Moms prefer to work part time, so why don't they?

Judith Warner argues it's because it simply doesn't pay.

Published July 24, 2007 10:45PM (EDT)

In today's New York Times, Judith Warner writes about how the recent Pew Center news about working mothers' preference for part-time work was smuggled into "the fetid air of the mommy wars." But Warner cracks a metaphorical window by pointing out that we've long known about working and stay-at-home mothers' preference for part-time work. And instead of gawking open-mouthed at women's work preference and debating the feminist merits of full-time versus part-time work, she suggests asking why the hell they aren't getting their preference. After all, 60 percent of working moms prefer working part time, but only 24 percent actually do.

Warner answers her own question, breaking it down so: "Most women can't afford to. Part-time work doesn't pay. Women on a reduced schedule earn almost 18 percent less than their full-time female peers with equivalent jobs and education levels ... Part-time jobs rarely come with benefits. They tend to be clustered in low-paying fields like the retail and service industries. And in better-paid professions, a reduced work schedule very often can mean cutting down from 50-plus hours a week to 40-odd -- hardly a 'privilege' worth paying for with a big pay cut."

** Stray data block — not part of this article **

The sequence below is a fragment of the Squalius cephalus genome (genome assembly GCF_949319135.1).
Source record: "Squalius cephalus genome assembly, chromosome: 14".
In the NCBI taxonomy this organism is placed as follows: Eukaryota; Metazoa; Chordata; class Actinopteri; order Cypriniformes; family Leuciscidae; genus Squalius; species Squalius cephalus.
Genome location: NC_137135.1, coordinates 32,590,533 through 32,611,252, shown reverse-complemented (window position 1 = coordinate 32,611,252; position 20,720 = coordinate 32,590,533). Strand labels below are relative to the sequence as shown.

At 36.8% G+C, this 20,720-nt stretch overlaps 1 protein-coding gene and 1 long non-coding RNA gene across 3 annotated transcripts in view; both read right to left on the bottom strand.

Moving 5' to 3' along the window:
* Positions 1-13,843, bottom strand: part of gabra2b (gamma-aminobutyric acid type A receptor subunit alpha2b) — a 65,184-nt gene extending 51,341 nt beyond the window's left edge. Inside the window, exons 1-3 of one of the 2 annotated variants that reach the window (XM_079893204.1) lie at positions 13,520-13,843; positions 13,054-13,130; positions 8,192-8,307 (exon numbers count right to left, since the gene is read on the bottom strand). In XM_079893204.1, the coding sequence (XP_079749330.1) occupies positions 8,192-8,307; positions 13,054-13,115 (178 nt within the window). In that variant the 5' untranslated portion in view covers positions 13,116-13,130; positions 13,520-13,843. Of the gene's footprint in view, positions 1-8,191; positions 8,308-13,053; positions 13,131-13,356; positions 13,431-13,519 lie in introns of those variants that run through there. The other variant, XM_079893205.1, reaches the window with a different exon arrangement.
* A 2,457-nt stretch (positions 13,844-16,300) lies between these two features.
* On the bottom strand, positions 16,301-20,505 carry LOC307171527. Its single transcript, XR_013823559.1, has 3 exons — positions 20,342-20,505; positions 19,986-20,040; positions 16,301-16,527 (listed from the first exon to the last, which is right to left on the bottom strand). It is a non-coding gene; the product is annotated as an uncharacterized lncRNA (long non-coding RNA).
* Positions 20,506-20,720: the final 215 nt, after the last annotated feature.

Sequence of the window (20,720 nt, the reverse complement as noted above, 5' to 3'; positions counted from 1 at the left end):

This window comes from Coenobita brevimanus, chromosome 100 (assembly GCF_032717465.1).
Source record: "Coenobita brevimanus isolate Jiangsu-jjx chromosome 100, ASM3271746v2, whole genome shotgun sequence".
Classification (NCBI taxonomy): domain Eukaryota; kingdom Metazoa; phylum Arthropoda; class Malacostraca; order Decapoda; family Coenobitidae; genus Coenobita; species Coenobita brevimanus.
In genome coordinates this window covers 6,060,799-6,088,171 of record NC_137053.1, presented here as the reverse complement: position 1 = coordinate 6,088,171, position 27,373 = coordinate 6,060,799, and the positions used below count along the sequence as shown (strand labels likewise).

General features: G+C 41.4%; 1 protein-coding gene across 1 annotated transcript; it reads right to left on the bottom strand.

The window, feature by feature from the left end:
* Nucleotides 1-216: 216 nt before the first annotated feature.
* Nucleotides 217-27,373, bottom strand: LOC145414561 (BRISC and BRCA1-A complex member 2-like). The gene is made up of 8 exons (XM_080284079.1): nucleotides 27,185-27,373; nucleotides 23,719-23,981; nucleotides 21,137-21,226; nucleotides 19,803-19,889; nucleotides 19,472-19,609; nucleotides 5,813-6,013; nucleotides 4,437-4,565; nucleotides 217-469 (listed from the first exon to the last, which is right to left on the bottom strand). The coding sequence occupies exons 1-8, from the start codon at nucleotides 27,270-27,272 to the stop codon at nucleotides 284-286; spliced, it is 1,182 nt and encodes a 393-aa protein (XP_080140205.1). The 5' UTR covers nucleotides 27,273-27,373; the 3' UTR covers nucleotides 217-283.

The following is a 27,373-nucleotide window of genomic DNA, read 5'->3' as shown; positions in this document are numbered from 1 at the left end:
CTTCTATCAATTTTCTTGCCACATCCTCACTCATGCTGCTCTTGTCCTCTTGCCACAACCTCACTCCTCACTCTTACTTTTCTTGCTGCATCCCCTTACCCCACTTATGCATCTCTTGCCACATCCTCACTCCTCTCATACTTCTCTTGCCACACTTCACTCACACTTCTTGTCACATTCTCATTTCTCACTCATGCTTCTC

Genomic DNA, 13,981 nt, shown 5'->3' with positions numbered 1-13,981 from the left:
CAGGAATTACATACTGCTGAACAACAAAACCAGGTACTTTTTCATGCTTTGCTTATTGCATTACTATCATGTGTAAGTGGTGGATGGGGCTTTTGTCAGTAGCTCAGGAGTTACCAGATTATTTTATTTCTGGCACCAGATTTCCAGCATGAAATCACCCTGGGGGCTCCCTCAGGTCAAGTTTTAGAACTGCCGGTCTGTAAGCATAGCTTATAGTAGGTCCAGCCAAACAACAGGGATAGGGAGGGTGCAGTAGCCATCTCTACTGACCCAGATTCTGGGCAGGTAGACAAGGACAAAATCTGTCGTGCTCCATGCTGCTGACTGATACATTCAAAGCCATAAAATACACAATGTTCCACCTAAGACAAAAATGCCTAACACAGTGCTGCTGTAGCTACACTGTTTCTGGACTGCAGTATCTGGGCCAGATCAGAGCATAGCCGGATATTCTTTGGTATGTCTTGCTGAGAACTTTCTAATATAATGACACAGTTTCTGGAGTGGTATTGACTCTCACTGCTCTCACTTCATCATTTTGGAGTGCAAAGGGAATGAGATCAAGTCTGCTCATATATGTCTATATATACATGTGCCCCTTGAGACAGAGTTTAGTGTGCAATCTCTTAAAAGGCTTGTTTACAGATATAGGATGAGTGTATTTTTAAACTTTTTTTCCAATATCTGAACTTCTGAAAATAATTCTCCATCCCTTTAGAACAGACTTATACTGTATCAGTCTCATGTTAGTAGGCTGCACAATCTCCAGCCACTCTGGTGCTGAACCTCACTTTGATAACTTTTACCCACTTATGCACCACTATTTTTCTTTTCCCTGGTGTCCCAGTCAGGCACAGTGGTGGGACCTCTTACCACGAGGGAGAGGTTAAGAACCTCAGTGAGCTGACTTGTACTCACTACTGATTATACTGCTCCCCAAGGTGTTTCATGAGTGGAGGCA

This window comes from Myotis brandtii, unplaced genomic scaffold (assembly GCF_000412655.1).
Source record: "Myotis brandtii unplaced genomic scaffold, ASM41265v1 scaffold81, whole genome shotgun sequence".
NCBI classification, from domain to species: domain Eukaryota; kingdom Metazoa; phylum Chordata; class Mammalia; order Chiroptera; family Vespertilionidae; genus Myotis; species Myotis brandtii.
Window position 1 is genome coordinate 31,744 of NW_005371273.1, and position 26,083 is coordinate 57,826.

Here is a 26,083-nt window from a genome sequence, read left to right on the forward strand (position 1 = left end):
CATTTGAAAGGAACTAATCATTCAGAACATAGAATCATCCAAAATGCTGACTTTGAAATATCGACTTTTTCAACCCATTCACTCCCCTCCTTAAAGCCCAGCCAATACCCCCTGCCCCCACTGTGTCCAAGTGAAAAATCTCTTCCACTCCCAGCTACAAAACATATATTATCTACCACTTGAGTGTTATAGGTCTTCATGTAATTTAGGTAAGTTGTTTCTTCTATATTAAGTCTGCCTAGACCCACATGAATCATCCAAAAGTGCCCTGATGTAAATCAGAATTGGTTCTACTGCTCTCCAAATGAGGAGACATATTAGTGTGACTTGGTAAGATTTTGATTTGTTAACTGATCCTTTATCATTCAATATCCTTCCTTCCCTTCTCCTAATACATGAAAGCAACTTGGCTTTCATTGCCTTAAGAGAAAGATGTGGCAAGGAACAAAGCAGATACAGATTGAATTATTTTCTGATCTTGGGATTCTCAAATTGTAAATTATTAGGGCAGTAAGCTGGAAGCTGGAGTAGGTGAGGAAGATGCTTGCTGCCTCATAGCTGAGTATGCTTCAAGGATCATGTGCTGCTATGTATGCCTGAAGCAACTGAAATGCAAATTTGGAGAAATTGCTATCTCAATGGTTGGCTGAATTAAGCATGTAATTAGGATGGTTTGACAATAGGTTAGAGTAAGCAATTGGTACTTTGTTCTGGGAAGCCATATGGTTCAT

She then rattles off a list of enlightened European work-family policies: "Denying fair pay and benefits to part-time workers is now illegal. Parents in Sweden have the right to work a six-hour day at prorated pay until their children turn 8 years old. Similar legislation helps working parents in France, Austria, and Belgium and any employee in Germany and the Netherlands who wants to cut back."

Warner concludes: "I think that when it comes to setting priorities for (currently nonexistent) American work-family policy, we ought to go for the greatest good for the greatest number." To her, that means universal healthcare and banning benefit and wage discrimination against part-time workers or, in the very least, passing legislation to protect workers' ability to request part-time work without fearing punishment. (A draft of similar legislation is currently being developed stateside.)

Of course, Warner hints at the fact that even if all that is miraculously accomplished, we might later face a different dilemma, since, on the whole, women are more likely to take advantage of the part-time option: women's "economic disadvantage within their marriages and in society."

By Tracy Clark-Flory

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